U.S. Attorney’s Office
April 20, 2012
District of Montana
Leslie Jean McIntosh Sentenced in U.S. District Court
The United States Attorney’s Office announced that during a federal court session in Missoula on April 20, 2012 before U.S. District Judge Donald W. Molloy, Leslie Jean McIntosh, a 58-year-old resident of Columbia Falls, appeared for sentencing. McIntosh was sentenced to a term of:
Prison: 21 months
Special assessment: $200
Supervised release: three years
McIntosh was sentenced in connection with her guilty plea to two counts of attempt to evade or defeat tax.
In an offer of proof filed by Assistant U.S. Attorney Jessica T. Fehr, the government stated it would have proved at trial the following:
McIntosh was an accountant by training and profession. She was a Certified Public Accountant (CPA) from October 7, 1991 through December 31, 2006. In December 2006, McIntosh’s CPA license was revoked following her conviction on a prior federal felony.
In January 2006, McIntosh was hired by FITEC LLC, in Kalispell, to act as its chief financial officer (CFO). FITEC was a professional collection agency, specializing in commercial collections and accounts receivable. FITEC also provided risk review and credit granting assistance, credit and adverse reporting, and asset and adverse searching assistance. McIntosh’s duties as CFO included handling all remittances of client services accounts; accounts payable and receivable; all tax preparations and all employee payroll, to include paychecks, withholdings, benefits, Social Security benefits; and Worker’s Compensation issues and insurance. McIntosh also had access to accounts associated with related companies, FITEC Inc. and Lazare Inc.
McIntosh was paid a salary of $45,000 initially for her duties at FITEC LLC. After a short period of time, McIntosh’s salary was increased to $60,000 per year. One of McIntosh’s duties as CFO at FITEC LLC,, was to prepare employee W-2s, including her own. McIntosh had access to all of the financial materials for FITEC LLC and its related companies while preparing her W-2s and the W-2s of the other FITEC LLC employees. McIntosh filed her personal tax returns for calendar years 2006, 2007, and 2008 with the IRS. McIntosh only declared the amount noted as salary on her W-2s for FITEC LLC on her federal tax returns for calendar years 2006, 2007, and 2008.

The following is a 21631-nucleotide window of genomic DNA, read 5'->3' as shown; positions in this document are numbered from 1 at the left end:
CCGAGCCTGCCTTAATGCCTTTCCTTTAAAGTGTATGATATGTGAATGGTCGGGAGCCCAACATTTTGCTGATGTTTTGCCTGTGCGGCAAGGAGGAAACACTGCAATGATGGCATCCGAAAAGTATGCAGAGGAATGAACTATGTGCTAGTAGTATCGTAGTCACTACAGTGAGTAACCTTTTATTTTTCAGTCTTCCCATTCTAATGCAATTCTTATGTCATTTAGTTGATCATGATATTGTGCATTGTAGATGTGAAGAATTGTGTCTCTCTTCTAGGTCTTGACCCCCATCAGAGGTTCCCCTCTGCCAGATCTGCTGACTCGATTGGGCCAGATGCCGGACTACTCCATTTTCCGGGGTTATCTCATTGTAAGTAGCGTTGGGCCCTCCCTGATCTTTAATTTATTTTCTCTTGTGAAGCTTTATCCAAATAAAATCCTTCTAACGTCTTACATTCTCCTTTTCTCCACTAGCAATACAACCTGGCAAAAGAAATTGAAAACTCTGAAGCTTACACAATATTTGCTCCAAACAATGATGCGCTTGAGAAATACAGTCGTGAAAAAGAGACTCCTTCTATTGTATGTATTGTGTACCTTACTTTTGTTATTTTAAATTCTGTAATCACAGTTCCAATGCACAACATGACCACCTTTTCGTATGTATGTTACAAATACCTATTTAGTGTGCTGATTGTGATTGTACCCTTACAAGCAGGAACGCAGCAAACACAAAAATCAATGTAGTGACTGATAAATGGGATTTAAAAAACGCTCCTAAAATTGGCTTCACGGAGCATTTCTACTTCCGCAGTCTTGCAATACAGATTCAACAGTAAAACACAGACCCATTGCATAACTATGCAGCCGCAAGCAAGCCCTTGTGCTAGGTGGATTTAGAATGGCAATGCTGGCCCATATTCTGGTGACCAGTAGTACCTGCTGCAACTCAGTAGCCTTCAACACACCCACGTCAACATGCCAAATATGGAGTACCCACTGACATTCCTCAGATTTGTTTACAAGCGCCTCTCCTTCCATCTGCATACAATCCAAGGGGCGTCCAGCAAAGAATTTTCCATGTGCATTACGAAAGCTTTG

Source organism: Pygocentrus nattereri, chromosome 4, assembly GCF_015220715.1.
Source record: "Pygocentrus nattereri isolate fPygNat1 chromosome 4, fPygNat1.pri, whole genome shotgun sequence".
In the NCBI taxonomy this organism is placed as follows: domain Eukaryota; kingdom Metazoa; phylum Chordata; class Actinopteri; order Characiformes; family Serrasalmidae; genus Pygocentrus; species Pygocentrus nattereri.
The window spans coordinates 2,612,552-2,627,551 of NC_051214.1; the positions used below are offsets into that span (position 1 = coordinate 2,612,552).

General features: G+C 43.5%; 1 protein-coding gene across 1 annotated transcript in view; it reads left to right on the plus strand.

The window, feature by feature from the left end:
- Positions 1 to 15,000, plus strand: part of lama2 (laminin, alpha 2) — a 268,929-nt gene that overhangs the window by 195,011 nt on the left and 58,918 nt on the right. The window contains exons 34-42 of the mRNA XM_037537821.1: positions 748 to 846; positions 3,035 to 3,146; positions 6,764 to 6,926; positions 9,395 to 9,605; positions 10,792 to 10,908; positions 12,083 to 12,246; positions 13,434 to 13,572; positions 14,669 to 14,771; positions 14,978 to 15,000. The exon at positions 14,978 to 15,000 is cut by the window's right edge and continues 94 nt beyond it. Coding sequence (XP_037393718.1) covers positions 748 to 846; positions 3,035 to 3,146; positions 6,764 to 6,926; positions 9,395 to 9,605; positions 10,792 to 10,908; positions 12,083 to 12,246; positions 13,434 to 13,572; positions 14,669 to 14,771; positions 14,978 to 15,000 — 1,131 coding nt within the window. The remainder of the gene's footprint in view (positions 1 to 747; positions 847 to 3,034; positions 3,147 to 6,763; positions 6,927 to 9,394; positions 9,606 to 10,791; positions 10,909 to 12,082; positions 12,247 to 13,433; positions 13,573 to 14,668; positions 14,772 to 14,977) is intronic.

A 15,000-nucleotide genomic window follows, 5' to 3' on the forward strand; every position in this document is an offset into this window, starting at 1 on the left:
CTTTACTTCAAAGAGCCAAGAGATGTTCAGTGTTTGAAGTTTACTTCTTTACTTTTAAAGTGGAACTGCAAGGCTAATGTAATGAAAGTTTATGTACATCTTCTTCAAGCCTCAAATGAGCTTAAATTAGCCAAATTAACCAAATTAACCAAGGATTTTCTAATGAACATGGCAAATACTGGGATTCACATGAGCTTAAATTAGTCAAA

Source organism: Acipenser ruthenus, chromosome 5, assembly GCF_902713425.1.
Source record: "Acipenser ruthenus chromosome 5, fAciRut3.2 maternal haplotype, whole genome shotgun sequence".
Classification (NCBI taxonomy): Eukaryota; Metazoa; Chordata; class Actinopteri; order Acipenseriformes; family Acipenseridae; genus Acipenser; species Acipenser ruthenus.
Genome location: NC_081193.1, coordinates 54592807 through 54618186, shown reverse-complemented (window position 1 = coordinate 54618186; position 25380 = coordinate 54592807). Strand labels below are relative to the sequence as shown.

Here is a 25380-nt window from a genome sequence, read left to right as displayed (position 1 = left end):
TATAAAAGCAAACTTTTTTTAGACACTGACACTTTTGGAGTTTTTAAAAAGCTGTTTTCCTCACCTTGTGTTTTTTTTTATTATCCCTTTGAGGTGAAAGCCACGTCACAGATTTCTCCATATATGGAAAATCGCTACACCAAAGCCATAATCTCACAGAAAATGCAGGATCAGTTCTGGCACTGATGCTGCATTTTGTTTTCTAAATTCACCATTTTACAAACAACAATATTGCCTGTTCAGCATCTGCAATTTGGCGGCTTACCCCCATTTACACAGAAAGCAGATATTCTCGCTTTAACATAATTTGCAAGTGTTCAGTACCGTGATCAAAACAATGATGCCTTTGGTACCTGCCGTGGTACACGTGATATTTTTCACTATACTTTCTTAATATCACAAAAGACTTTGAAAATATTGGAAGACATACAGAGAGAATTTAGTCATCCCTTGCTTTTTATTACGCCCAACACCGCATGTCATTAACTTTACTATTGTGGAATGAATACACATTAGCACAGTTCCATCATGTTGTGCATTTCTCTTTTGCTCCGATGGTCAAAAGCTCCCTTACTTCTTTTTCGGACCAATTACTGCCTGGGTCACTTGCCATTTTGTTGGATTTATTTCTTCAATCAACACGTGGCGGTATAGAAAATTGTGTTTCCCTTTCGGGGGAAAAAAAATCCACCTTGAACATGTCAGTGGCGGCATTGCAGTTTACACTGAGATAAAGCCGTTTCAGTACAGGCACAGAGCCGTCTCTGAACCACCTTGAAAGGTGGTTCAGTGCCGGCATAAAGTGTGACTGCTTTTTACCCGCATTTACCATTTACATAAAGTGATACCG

In spring 2008, the owners of FITEC LLC discovered some irregularities in the company’s financial records. Once the irregularities were discovered, the company ordered an audit of their finances. The audit found that in calendar years 2006, 2007, and 2008, an additional $131,511.14 was deposited from FITEC LLC and its related companies into McIntosh’s personal account and the account of another individual. All of the noted money was over and above McIntosh’s documented salary with FITEC LLC. The other account holder told law enforcement McIntosh told him the checks had to be deposited in his account to conceal the money from the IRS. The CEOs of the companies would testify that none of the additional income received and deposited by McIntosh from January 2006 until March 2008 were authorized, business-related expenditures.
McIntosh did not include any of the $131,511.14 of deposits on her income tax returns for the given calendar years. Based on the audit, an interview with the victims, and an IRS review, it was determined that McIntosh wilfully under reported her taxable income in calendar years 2006, 2007, and 2008. The government has concluded that McIntosh underreported her taxable income in 2006 by $71,924.34; in 2007, by $55,378.88; and in 2008, by $4,207.92. The additional tax due and owing for each calendar year is as follows: in tax year 2006, tax owing is $16,560; in tax year 2007, tax owing is $11,870; in tax year 2008, tax owing is $419. A total of $28,849 is due and owing to the IRS, in addition to an estimated $6,710.59 in interest.
Because there is no parole in the federal system, the “truth in sentencing” guidelines mandate that McIntosh will likely serve all of the time imposed by the court. In the federal system, McIntosh does have the opportunity to earn a sentence reduction for “good behavior.” However, this reduction will not exceed 15 percent of the overall sentence.
The investigation was a cooperative effort between the Federal Bureau of Investigation and the Criminal Investigation Division of the Internal Revenue Service.